Cedarcrest’s history is studded with the kindness of many friends. Area snowmobilers held an annual “ride-in” to raise money for Cedarcrest. They would give the children rides on their machines, and the day would conclude with a winter barbecue back at Cedarcrest. This became a favorite Cedarcrest tradition. “Sugaring Time” was also a wonderful time for residents and visitors alike. The irresistible aroma of boiling sap would waft out the doors of the Cedarcrest sugarhouse as residents and volunteers helped boil sap and sample the finished product. Summer heralded the reopening of the swimming pool, Cedarcrest’s greatest luxury. The generosity and hard work of many volunteers kept the pool in working order for many years. Until the early 1970s Cedarcrest was a working farm, and residents helped care for sheep, cows, pigs, chickens, and ponies. The Cedarcrest children so enjoyed riding the ponies that community volunteers built them a pony-riding ring. The Cheshiremen Barbershoppers shared a very special holiday celebration each year with the children and their families. Sewing and quilting groups of the Monadnock Region lovingly create the home-like touches that help Cedarcrest feel like home to the children and families alike.
Cedarcrest’s first school opened in 1971 and classes were held in the basement of “See-View.” Four years later, the classes were moved into a 24×50 foot trailer adjacent to the main building, and there it remained until the move to Keene in 1990. A state-approved school within the building has been a tremendous asset for both the children and their teachers. In 1999, Cedarcrest extended its education services to include day students. The school program integrates special education services with the therapy and nursing support services.
The Cedarcrest population changed dramatically because of the federal laws passed in the 1970s. While previous residents were often able to perform simple chores, now most had significant disabilities. Many residents were unable to walk or feed themselves and were dependent upon their caregivers. The physical limitations of the three-floor, 200-year-old farmhouse became increasingly apparent.
At the same time, the role of the Cedarcrest Board of Trustees was evolving from advisory to hands-on leadership. Under the guidance of trustees Jim Barnes and Dick Snowman, the board started seriously discussing a capital campaign to either completely renovate the old building or purchase property at a new site. After much discussion and study, the Board decided that it would be more cost-effective to build a new facility, preferably a more accessible property. After ten years of campaigning by phone and making personal contacts, $1 million was raised and the Cedarcrest trustees purchased five acres on Maple Avenue in Keene, New Hampshire. The official groundbreaking for a new facility took place on June 28, 1989. Construction proceeded smoothly, and on June 9, 1990, the children of Cedarcrest moved into their new home and school. In 1995, after guiding the organization through this major transition, Sharon Kaiser stepped down as administrator. Catherine “Cathy” Gray was recruited from a similar organization in Vermont. She led the organization for 26 years until she retired in 2021. Jay Hayston succeeded her as president and CEO.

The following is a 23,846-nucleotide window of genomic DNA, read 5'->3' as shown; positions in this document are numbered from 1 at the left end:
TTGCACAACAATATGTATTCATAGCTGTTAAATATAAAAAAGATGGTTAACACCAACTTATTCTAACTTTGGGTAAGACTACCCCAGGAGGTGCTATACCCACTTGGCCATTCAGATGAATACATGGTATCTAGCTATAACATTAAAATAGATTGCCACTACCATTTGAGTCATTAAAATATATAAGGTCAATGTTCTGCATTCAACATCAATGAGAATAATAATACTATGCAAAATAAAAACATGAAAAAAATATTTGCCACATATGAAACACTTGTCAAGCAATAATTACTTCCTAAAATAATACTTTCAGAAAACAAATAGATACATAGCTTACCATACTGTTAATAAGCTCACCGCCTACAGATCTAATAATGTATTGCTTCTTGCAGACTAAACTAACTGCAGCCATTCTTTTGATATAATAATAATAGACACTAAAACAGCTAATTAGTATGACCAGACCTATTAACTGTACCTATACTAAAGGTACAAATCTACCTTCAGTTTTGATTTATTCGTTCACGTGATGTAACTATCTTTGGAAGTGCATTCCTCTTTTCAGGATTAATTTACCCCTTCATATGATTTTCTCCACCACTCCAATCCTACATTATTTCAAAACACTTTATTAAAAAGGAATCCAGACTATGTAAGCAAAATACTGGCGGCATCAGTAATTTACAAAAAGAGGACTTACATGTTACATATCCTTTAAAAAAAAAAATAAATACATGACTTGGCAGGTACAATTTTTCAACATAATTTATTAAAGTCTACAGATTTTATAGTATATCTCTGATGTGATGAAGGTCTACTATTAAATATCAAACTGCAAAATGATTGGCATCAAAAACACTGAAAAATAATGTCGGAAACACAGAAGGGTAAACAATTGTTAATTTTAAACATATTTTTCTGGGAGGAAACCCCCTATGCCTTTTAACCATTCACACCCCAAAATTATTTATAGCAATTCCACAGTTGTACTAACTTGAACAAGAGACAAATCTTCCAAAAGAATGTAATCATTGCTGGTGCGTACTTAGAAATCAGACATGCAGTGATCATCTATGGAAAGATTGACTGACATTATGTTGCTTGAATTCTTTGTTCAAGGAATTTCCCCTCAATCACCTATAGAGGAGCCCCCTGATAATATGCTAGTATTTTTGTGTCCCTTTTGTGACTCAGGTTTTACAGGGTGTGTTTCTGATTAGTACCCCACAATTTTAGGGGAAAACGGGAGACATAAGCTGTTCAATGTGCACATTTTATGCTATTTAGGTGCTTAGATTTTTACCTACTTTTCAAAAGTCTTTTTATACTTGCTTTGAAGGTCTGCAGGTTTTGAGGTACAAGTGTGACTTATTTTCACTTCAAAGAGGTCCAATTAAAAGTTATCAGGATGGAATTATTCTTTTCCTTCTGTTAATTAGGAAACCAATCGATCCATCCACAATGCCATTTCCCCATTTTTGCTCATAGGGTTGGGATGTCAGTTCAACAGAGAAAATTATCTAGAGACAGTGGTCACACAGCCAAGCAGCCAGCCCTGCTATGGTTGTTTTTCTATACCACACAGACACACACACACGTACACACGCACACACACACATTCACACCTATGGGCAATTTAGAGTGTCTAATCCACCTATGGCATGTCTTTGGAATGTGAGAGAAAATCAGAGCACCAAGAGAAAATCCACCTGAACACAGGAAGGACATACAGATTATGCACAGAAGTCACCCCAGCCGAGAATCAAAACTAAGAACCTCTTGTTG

Given the increasing complexity of the children’s medical needs, the improved access to medical services for children with disabilities in Keene has been a distinct advantage. A future search planning process in 1998 helped set the course for the future to ensure that children with complex medical and/or developmental needs and their families continue to have an option for quality care in a safe, loving, and professional environment.
Cedarcrest’s rich history has laid a solid foundation for today’s work. A firm commitment to meet the needs of the children and their families; strong nursing, educational, and therapy programs and services; and a warm, homelike environment are Cedarcrest’s building blocks, but the mortar is the caring, dedicated people who have brought Cedarcrest this far. It is people such as these who will also guide Cedarcrest into an exciting, challenging future.